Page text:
Sonny Glidden, 50, heard one of the engines of the Boeing 777 explode about 10 to 15 minutes after the United Airlines flight took off from Denver International Airport for Honolulu on Saturday.
The plane had climbed to about 10,000 feet.
“There was a loud boom and a flash … ,” he said. “I knew right away it was the engine.”
Glidden, an electrical engineer, and his 49-year-old wife Kelly, a nurse, were on their way to Honolulu for a week-long vacation. They had planned the trip for about six weeks. It would be their first time seeing the island state, but getting there would turn into a terrifying experience. They left the Indianapolis International Airport and landed in Denver for a connecting flight.
But, a United Airlines spokesman said the connector aircraft — United Flight 328 — experienced an engine failure shortly after takeoff, sending debris and sparks dropping from the plane. 231 passengers and 10 crew members were on board.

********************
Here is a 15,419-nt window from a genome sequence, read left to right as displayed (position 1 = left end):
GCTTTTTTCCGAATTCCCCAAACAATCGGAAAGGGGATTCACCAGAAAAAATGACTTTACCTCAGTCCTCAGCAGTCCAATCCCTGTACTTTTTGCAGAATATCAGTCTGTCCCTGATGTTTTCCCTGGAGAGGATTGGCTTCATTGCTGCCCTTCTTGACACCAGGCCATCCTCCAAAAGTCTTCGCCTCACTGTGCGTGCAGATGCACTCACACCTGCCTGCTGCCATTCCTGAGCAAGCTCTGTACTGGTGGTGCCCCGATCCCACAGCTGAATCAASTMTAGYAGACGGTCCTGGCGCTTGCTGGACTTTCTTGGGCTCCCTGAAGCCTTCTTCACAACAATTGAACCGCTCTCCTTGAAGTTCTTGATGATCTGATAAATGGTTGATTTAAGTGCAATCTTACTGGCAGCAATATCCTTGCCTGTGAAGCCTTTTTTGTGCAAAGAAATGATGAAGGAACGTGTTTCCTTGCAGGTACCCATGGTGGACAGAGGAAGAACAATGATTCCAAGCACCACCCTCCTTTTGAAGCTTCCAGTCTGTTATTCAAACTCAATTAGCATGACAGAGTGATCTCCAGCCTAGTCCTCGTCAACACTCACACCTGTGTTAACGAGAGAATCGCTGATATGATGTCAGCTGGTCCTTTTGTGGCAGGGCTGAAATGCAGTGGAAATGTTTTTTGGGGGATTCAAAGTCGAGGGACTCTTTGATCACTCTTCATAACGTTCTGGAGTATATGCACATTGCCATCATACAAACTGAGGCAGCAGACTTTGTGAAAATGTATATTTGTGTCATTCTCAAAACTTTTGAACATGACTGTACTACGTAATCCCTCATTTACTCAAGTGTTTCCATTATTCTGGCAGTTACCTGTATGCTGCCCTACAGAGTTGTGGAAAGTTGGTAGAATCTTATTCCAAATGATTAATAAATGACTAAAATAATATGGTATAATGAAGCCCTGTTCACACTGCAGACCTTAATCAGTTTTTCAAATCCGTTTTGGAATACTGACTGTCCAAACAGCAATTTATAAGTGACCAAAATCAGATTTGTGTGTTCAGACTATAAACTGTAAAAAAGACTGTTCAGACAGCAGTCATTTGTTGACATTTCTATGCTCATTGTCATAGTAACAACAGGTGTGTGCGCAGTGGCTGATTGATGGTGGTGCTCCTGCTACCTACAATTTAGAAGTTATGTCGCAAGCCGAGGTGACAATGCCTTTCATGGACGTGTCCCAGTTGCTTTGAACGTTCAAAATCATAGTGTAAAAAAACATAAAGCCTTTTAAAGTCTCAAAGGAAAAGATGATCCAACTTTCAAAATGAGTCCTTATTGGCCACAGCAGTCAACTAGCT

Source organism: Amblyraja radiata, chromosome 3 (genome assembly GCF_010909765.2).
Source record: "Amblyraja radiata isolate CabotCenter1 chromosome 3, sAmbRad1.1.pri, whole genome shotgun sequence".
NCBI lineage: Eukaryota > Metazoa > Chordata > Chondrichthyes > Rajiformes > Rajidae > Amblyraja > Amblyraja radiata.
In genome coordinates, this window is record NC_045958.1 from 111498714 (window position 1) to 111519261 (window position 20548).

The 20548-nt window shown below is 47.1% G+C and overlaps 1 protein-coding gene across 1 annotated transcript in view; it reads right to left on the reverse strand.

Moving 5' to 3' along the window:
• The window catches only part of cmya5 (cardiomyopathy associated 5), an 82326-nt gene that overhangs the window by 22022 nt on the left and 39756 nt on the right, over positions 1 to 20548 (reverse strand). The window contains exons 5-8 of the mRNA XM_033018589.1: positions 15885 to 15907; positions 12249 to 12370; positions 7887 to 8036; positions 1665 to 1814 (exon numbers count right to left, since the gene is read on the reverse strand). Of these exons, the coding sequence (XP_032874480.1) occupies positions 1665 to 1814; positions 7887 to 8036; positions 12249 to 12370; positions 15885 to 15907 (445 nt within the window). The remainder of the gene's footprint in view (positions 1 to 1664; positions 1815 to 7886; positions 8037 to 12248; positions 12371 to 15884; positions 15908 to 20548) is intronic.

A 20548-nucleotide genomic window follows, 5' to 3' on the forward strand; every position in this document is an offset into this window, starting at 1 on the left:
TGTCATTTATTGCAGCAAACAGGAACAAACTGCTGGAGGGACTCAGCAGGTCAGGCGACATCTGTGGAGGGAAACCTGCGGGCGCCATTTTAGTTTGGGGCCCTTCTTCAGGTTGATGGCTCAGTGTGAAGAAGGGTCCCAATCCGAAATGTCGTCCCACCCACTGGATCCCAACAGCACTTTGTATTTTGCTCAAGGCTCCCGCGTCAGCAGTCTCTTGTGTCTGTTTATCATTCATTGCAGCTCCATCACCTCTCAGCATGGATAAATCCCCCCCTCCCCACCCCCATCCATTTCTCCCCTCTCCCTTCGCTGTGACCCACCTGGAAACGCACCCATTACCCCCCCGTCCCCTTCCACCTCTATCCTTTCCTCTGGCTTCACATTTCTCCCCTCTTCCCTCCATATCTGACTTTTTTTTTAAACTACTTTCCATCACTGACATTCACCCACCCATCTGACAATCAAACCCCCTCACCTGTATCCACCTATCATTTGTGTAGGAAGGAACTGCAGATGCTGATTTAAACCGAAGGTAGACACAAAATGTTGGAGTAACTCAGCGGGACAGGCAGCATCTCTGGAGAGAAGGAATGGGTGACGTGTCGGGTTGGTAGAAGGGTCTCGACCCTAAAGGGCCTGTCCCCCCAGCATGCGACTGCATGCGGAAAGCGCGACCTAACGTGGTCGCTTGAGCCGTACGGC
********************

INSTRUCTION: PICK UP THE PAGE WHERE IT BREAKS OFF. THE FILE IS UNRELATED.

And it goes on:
Glidden was seated with his wife Kelly. The couple, from Trafalgar in Johnson County, were about about three rows behind the wing.
“From where we were sitting, we really couldn’t see much but we could see sparks and smoke out of the window,” Glidden said. “The plane was shaking quite a bit. It was a turbulent takeoff anyway and then it just got notched up another level.”
According to reports, debris fell from the plane. Police in Broomfield, Colorado, said on Twitter that it had gotten reports of debris falling on several neighborhoods around 1 p.m. Pictures posted to the agency’s account show a large, circular part of the plane against a house.
The National Transportation Safety Board opened an investigation.
The Federal Aviation Administration said late Sunday that administrator Steve Dickson, the agency’s head, ordered “immediate or stepped-up inspections of Boeing 777 airplanes equipped with certain Pratt & Whitney PW4000 engines” after United Flight 328’s engine failure. Some planes would likely be removed from service.
Broomfield police asked residents not to touch any debris that fell from the sky. Onboard the plane, Glidden and his wife Kelly held hands. He said the passengers remained calm.